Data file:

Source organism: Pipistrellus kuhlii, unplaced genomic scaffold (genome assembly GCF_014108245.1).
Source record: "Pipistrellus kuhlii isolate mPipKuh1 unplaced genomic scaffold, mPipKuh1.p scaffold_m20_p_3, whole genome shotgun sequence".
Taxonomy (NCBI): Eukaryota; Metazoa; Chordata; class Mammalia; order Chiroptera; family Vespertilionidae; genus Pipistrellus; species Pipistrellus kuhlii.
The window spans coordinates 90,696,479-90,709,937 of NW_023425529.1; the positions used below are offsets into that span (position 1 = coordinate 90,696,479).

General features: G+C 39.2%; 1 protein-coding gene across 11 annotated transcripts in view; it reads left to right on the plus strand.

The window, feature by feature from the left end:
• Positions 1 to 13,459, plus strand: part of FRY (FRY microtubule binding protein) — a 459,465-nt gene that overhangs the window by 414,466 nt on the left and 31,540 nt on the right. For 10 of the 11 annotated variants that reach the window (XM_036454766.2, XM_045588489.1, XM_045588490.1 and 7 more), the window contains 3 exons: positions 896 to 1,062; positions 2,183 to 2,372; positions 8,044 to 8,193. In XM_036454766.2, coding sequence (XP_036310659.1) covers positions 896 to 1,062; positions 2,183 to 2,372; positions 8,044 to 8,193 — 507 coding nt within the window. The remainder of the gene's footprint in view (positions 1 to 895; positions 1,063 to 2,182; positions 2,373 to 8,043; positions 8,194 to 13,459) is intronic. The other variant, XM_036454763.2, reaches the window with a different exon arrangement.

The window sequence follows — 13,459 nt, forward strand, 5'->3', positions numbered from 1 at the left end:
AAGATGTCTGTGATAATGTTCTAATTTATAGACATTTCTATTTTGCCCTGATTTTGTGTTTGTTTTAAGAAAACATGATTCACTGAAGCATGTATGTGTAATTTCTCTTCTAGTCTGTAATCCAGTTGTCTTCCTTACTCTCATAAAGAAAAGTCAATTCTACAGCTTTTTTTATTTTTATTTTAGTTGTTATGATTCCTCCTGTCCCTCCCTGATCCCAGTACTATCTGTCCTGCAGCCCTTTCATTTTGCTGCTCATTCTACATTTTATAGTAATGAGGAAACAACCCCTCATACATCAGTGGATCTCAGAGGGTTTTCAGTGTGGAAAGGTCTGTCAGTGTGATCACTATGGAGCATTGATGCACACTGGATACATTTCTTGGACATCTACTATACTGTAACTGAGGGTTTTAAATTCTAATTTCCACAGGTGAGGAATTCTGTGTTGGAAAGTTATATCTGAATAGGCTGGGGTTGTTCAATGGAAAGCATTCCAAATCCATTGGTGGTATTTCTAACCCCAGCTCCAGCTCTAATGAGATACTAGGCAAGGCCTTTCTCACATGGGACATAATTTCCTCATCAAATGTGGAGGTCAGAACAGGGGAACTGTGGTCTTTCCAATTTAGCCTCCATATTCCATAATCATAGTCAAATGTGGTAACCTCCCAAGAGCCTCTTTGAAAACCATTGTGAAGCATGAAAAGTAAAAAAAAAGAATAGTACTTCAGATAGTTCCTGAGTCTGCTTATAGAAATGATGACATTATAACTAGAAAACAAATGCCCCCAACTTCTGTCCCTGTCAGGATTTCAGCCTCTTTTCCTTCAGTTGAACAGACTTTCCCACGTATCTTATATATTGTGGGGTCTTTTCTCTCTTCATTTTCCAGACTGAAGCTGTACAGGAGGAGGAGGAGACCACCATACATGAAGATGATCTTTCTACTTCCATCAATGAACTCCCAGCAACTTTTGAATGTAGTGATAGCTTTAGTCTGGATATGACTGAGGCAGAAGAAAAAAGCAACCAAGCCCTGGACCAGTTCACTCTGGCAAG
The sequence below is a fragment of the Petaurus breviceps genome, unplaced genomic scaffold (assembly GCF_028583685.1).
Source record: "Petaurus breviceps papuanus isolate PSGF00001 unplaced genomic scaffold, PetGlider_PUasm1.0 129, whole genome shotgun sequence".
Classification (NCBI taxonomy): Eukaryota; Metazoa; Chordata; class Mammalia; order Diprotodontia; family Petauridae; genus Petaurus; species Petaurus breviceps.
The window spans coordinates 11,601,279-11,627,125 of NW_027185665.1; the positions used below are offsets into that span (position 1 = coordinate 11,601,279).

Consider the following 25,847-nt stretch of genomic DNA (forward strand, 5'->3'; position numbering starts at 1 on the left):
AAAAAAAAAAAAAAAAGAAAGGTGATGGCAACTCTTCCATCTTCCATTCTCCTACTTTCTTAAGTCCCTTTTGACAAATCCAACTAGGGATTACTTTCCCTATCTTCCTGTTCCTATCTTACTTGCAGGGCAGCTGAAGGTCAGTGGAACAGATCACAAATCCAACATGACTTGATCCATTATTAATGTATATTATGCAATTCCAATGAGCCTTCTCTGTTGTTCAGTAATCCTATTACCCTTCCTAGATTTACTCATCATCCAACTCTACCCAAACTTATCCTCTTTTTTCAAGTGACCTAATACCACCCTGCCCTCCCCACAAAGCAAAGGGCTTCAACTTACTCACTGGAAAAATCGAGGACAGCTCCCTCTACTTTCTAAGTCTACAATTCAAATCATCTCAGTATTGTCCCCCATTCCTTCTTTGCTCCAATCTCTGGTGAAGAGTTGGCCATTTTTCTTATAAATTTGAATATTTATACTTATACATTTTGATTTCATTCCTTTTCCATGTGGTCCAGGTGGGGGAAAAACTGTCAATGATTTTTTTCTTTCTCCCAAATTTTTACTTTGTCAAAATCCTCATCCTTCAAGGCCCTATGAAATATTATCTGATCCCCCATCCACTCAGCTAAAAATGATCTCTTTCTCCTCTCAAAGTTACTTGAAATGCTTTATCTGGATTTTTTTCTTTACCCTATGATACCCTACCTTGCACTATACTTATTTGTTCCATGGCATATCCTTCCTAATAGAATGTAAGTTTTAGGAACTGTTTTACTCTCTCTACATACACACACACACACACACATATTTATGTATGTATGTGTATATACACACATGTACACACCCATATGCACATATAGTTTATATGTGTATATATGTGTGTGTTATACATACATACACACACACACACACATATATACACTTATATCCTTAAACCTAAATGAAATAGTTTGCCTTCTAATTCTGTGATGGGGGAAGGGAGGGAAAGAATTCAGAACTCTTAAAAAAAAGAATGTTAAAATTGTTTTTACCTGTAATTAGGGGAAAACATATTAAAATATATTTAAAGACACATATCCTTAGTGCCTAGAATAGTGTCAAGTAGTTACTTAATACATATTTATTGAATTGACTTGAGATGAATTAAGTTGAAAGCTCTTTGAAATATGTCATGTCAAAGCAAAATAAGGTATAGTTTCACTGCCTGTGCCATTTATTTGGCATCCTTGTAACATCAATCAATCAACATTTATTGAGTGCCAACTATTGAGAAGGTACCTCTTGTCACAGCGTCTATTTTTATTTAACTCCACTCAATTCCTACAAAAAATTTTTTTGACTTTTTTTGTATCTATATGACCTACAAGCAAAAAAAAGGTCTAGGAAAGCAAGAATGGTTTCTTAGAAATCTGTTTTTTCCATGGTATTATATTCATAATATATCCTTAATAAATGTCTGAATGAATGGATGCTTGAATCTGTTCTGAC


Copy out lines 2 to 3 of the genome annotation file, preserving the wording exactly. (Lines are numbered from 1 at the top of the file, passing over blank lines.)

Source record: "Pipistrellus kuhlii isolate mPipKuh1 unplaced genomic scaffold, mPipKuh1.p scaffold_m20_p_3, whole genome shotgun sequence".
Taxonomy (NCBI): Eukaryota; Metazoa; Chordata; class Mammalia; order Chiroptera; family Vespertilionidae; genus Pipistrellus; species Pipistrellus kuhlii.